While the second round of Iranian trucker’s nationwide strike staged from Monday July 23, 2018, is spreading day by day, state-run Tabnak website reveals regime’s incapability to resolve truck drivers’ issues. “Two months after truckers staged a strike, their problems are still in place unresolved, with officials being unable to take acceptable and satisfactory steps towards addressing truckers’ concerns; an undeniable fact that proves a great part of earlier promises have been no more than paying mere lip service,” writes the website in an article titled ‘despite earlier promises, truckers’ concerns are still in place’ on July 22, 2018.
Started from May 22, 2018, and lasting for 11 consecutive days, the first round of truckers’ strike kicked off with truck drivers in seven provinces refusing to carry cargo. The strike soon spread to 274 more cities and turned into a nationwide protest.
Faced with huge dimensions of truck drivers’ first round of nationwide strike, the regime was eventually forced to make some concessions after unsuccessfully deploying all types of repressive measures. The concessions included a 20 percent increase in transportation fees, lowering transport companies’ commission rates down to 12-14 percent, and stopping the usage of the controversial ‘SEPAHTAN’ tracking system in trucks.
Prominent Iranian Sunni leader Molavi Abdul Hamid sent a letter July 21 to Iraq’s top Shiite cleric, Ali al-Sistani, regarding the unequal status of Sunnis in Iran.
In his letter, Abdul Hamid wrote that Sunnis in Iran are facing “extreme sectarian discrimination” amid “the absence of religious freedom,” the lack of “Sunni elites in public positions” and “imbalances between Shiites and Sunnis in Sunni areas.”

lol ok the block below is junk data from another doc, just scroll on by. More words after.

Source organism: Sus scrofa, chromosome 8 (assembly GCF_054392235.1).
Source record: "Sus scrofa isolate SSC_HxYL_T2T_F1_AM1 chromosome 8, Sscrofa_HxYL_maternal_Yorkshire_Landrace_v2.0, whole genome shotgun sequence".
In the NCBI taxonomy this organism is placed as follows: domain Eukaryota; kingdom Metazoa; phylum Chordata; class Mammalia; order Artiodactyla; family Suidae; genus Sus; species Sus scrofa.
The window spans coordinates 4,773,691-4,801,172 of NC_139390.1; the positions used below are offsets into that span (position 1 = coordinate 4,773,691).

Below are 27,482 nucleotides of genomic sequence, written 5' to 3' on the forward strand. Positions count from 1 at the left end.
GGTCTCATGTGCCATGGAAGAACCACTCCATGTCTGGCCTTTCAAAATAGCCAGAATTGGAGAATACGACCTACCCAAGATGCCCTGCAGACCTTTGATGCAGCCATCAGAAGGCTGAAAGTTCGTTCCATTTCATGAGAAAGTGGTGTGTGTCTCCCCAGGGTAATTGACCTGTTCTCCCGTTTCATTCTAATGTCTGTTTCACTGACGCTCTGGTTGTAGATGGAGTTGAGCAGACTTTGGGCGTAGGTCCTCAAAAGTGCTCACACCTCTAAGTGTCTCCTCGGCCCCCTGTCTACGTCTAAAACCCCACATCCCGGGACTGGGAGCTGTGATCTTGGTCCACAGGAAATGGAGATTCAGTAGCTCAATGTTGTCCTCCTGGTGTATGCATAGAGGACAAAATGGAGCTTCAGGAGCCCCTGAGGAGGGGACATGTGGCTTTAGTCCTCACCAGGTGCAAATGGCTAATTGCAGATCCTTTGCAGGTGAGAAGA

Sunnis are “prevented from building mosques in Tehran,” he wrote, and “holding Friday and Eid prayers in Tehran and other major cities.”
For decades now, Sunnis have been calling for the construction of a Sunni mosque in Tehran. However, Iranian authorities are impeding such a move, as they fear a Sunni mosque would turn into a political center opposed to the Shiite-led Islamic republic. The Iranian authorities also fear that such a religious center in Tehran would be exploited by Iran’s regional opponents, namely Saudi Arabia.
Abdul Hamid called on Sistani to use his influence to help end the suffering of Sunnis in Iran, which his letter indicated has been occurring for four decades.
U.S. Ambassador for International Religious Freedom Sam Brownback said, “Iran has been one of the worst countries in the world on religious persecution.
The recent Ministerial to Advance Religious Freedom, hosted by the United States in Washington, discussed ways to combat religious persecution and ensure greater respect for religious freedom. Among the topics of discussion was Iran.
In an interview, U.S. Ambassador for International Religious Freedom Sam Brownback said, “Iran has been one of the worst countries in the world on religious persecution:”
“If you’re anything but a Shia Muslim in that country, you do not have religious freedom. If you’re a Sunni, if you’re a Baha’i, if you’re a Christian, if you’re a Jew, if you’re a Zoroastrian, any of those, you do not have religious freedom.”